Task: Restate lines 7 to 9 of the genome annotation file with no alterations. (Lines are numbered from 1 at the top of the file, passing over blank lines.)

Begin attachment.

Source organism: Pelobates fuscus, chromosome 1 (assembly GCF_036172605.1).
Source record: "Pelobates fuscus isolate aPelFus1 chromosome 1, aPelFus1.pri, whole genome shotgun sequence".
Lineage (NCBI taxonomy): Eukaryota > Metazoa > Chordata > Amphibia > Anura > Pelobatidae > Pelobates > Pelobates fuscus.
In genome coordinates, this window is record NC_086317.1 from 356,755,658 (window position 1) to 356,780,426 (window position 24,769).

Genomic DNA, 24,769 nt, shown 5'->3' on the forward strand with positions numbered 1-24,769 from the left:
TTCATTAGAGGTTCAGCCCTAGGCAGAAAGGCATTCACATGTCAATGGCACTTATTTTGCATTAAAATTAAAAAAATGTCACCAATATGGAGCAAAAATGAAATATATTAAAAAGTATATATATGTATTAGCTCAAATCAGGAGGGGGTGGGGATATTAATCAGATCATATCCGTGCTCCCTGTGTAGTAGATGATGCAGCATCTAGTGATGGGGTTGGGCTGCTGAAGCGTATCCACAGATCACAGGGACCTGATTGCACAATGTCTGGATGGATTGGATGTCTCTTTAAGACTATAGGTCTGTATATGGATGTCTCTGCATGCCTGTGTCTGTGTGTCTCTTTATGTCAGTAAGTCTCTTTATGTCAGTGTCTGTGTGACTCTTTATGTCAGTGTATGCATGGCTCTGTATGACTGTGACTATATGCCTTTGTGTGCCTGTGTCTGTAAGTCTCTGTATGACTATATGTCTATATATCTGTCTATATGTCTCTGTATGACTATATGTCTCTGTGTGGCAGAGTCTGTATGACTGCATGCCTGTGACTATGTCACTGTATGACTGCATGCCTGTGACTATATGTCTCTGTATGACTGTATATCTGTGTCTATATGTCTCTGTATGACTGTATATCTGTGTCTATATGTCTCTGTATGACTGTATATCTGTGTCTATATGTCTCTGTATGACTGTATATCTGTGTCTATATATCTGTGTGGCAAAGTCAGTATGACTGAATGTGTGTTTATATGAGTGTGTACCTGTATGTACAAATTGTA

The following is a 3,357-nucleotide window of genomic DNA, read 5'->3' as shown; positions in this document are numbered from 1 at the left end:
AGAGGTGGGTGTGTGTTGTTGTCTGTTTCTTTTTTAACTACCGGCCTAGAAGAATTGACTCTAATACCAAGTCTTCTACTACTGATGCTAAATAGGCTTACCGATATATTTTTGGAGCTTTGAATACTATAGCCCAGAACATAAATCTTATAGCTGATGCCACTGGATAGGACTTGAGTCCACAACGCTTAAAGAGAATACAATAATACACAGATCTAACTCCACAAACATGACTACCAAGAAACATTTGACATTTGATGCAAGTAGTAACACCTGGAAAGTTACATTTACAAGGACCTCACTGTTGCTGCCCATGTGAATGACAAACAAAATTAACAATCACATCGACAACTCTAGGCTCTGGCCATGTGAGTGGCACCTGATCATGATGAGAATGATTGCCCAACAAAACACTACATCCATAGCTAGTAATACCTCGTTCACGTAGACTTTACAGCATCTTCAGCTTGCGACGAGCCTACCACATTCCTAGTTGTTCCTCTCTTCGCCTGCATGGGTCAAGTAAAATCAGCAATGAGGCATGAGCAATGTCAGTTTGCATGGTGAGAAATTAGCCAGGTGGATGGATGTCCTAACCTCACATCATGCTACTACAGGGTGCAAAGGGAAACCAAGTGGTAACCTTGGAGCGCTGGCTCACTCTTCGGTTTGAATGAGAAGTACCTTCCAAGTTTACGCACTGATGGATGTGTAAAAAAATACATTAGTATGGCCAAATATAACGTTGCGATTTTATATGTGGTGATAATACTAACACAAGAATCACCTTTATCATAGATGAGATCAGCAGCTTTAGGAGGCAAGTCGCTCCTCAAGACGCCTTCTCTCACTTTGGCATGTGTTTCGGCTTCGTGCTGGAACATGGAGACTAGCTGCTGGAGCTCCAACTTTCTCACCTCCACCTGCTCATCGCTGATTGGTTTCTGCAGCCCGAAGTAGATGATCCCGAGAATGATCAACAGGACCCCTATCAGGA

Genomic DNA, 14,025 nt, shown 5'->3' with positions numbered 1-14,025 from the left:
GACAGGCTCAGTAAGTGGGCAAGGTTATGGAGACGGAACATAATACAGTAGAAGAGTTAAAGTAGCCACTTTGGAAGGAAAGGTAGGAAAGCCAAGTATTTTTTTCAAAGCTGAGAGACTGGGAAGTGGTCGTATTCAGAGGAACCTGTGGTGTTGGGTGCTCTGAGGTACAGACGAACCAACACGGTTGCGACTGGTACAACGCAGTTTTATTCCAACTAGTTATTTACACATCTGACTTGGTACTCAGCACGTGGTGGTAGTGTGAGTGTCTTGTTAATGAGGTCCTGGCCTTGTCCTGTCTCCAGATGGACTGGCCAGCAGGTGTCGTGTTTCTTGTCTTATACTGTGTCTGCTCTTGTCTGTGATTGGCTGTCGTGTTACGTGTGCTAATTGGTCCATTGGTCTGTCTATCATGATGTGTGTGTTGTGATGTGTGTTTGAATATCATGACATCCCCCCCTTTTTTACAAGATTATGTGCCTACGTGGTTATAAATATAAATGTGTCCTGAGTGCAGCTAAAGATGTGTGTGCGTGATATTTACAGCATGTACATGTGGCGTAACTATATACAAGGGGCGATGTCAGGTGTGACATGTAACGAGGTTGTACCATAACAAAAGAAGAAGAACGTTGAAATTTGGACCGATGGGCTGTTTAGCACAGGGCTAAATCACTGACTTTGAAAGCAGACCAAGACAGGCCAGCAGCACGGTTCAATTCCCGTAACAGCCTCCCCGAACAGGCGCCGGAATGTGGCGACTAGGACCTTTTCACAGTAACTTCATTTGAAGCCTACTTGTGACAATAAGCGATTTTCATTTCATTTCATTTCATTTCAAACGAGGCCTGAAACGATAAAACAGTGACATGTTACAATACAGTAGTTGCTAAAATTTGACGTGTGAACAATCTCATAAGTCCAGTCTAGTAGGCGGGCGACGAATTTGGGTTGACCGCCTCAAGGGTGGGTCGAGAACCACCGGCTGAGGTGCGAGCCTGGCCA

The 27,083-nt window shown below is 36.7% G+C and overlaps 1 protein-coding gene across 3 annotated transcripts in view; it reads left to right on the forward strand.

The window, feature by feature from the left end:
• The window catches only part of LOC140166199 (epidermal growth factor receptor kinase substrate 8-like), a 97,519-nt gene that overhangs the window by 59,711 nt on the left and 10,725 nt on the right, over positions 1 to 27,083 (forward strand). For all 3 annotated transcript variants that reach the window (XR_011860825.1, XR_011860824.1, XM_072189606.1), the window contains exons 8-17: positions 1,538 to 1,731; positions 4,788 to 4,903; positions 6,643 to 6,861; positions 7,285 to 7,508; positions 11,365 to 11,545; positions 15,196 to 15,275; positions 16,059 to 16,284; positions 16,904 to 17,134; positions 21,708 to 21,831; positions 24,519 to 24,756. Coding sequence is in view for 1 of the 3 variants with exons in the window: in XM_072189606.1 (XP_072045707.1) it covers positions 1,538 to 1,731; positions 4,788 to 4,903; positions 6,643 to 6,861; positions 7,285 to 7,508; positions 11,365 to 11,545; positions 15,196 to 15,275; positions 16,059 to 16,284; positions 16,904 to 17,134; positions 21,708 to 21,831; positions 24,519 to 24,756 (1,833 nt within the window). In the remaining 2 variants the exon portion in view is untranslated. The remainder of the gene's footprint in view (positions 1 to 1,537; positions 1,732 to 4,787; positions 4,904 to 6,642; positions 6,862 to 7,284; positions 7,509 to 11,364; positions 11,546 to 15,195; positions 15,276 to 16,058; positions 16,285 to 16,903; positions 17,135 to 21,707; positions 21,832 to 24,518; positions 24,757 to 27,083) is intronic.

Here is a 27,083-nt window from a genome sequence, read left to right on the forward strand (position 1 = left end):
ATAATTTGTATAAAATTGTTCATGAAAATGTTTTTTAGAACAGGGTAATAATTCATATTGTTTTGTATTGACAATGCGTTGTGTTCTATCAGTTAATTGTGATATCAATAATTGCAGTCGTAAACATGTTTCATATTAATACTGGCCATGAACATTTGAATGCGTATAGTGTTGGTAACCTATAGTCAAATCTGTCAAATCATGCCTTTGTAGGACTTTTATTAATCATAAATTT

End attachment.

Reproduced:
The following is a 3,357-nucleotide window of genomic DNA, read 5'->3' as shown; positions in this document are numbered from 1 at the left end:
AGAGGTGGGTGTGTGTTGTTGTCTGTTTCTTTTTTAACTACCGGCCTAGAAGAATTGACTCTAATACCAAGTCTTCTACTACTGATGCTAAATAGGCTTACCGATATATTTTTGGAGCTTTGAATACTATAGCCCAGAACATAAATCTTATAGCTGATGCCACTGGATAGGACTTGAGTCCACAACGCTTAAAGAGAATACAATAATACACAGATCTAACTCCACAAACATGACTACCAAGAAACATTTGACATTTGATGCAAGTAGTAACACCTGGAAAGTTACATTTACAAGGACCTCACTGTTGCTGCCCATGTGAATGACAAACAAAATTAACAATCACATCGACAACTCTAGGCTCTGGCCATGTGAGTGGCACCTGATCATGATGAGAATGATTGCCCAACAAAACACTACATCCATAGCTAGTAATACCTCGTTCACGTAGACTTTACAGCATCTTCAGCTTGCGACGAGCCTACCACATTCCTAGTTGTTCCTCTCTTCGCCTGCATGGGTCAAGTAAAATCAGCAATGAGGCATGAGCAATGTCAGTTTGCATGGTGAGAAATTAGCCAGGTGGATGGATGTCCTAACCTCACATCATGCTACTACAGGGTGCAAAGGGAAACCAAGTGGTAACCTTGGAGCGCTGGCTCACTCTTCGGTTTGAATGAGAAGTACCTTCCAAGTTTACGCACTGATGGATGTGTAAAAAAATACATTAGTATGGCCAAATATAACGTTGCGATTTTATATGTGGTGATAATACTAACACAAGAATCACCTTTATCATAGATGAGATCAGCAGCTTTAGGAGGCAAGTCGCTCCTCAAGACGCCTTCTCTCACTTTGGCATGTGTTTCGGCTTCGTGCTGGAACATGGAGACTAGCTGCTGGAGCTCCAACTTTCTCACCTCCACCTGCTCATCGCTGATTGGTTTCTGCAGCCCGAAGTAGATGATCCCGAGAATGATCAACAGGACCCCTATCAGGA

Genomic DNA, 14,025 nt, shown 5'->3' with positions numbered 1-14,025 from the left: